Friday, December 2, 2011

Lakewood Ranch wouldn't be the first community divided by districts

We reported this week that under the Florida Senate's proposed redistricting plan, Lakewood Ranch would be divided between two senate districts.

The dividing line would be the Manatee-Sarasota county line, a line that the folks of Lakewood Ranch work across and ignore every day. It's one community, but there are some things that are different north and south of the line, including which county collects the taxes, and which supervisor of elections collects the voter registrations.

It's not uncommon for a community to be divided by senate districts. Look no further than Bradenton and Palmetto, for instance.

Rep. Jim Boyd, R-Bradenton, says the redistricting plan is not set in stone. But it will be in the near future. After all, there are state elections coming up next year and the legislature is required to finalize those lines.

All that said, here are some insightful comments on the subject from my colleague, Herald Metro Editor Marc Masferrer that he recently posted in his political blog:

New Florida constitutional requirements requiring geographically compact districts for seats in the U.S. House and Florida Legislature make it less likely that identifiable areas like Lakewood Ranch, which spans across two counties, will remain in the same district.

At least that's an early conclusion that be gathered from proposed redistricting maps released this week by the Florida Senate.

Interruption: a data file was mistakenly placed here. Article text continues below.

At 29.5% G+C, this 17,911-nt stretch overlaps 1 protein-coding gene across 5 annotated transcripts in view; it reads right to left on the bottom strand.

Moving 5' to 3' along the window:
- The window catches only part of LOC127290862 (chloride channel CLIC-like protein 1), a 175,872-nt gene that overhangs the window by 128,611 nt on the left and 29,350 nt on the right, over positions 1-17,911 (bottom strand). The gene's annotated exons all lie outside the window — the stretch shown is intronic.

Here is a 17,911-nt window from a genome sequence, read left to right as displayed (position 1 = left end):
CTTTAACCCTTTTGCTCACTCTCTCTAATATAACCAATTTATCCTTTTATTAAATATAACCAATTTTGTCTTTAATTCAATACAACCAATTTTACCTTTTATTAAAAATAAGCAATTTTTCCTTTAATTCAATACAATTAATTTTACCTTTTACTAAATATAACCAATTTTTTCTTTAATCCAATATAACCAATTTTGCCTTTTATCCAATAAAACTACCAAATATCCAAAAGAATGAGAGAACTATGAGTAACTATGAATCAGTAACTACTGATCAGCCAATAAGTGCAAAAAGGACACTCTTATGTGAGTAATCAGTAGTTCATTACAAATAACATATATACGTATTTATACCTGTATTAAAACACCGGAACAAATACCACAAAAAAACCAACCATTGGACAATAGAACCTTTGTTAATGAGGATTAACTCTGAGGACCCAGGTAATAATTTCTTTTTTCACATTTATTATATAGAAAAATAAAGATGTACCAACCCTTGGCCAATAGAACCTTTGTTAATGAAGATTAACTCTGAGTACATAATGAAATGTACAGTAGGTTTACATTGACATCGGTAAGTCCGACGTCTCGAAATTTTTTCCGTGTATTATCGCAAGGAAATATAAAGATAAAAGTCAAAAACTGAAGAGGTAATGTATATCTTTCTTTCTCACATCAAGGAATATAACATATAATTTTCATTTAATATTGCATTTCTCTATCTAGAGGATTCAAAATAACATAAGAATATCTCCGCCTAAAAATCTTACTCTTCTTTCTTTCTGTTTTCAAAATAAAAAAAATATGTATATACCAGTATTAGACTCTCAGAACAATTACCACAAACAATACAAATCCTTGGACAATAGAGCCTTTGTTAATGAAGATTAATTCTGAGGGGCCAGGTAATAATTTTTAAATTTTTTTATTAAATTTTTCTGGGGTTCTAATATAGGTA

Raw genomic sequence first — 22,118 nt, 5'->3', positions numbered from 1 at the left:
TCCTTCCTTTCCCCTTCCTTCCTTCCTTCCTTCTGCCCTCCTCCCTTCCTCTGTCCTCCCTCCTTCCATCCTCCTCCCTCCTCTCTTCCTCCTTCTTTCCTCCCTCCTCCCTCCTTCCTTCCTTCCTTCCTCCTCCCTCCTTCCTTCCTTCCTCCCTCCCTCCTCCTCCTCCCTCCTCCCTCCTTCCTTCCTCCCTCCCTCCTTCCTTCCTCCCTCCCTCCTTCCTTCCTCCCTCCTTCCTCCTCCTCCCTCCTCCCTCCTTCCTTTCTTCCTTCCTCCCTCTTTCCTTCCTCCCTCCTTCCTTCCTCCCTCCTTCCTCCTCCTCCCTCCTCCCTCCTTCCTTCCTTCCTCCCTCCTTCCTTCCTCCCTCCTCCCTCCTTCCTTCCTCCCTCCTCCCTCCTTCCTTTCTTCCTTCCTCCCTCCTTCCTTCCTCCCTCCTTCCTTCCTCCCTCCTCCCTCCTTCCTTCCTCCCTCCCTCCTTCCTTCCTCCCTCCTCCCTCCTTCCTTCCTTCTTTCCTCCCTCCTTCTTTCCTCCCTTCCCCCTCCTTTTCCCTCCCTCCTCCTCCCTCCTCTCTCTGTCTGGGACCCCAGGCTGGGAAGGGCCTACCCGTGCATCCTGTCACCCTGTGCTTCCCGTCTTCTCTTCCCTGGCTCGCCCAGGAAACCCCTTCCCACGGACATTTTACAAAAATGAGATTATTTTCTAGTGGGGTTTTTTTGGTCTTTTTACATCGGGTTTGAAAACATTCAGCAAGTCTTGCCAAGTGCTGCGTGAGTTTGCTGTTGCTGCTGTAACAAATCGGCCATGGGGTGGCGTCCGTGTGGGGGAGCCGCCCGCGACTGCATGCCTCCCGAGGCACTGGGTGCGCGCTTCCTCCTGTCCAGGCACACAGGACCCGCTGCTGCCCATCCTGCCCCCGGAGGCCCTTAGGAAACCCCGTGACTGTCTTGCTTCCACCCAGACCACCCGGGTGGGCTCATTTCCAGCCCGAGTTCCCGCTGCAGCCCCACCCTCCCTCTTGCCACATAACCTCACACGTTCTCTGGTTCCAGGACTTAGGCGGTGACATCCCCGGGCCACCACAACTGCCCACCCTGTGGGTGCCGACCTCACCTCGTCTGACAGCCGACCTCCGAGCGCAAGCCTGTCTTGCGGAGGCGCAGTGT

All of Lakewood Ranch would remain in the 13th Congressional District, now represented by Rep. Vern Buchanan, R-Sarasota.

But the proposed map for new state Senate districts, which have much smaller populations than Congressional districts, would split Lakewood Ranch among two new districts -- the northern portion in District 21, made up of most of Manatee and parts of Hillsborough and Polk counties; and the southern portion in a District 23 made up of all of Sarasota County and part of Charlotte County.

Theoretically, the maps would make it possible for two people from Lakewood Ranch to be elected to the Florida Senate. But the more likely result is that Lakewood Ranch's influence would be diluted, diminished to the point its reach in Tallahassee would be limited.

Nothing suggests that is the intent of the mapmakers. But as lawmakers work to meet the new constitutional requirements -- new districts must be geographically compact AND protect minority voting rights -- splits like what  might happen to Lakewood Ranch are possible.

Another such split in the proposed Senate map affects several predominantly minority neighborhoods in Palmetto and Bradenton, which as they are now, would remain in a Senate district that extends from Tampa in order to keep it a district likely to elect a minority senator. (The district is now represented by Sen. Arthenia Joyner, D-Tampa.)

To see what some in Lakewood Ranch think of the proposed map, read the story in Tuesday's Bradenton Herald.

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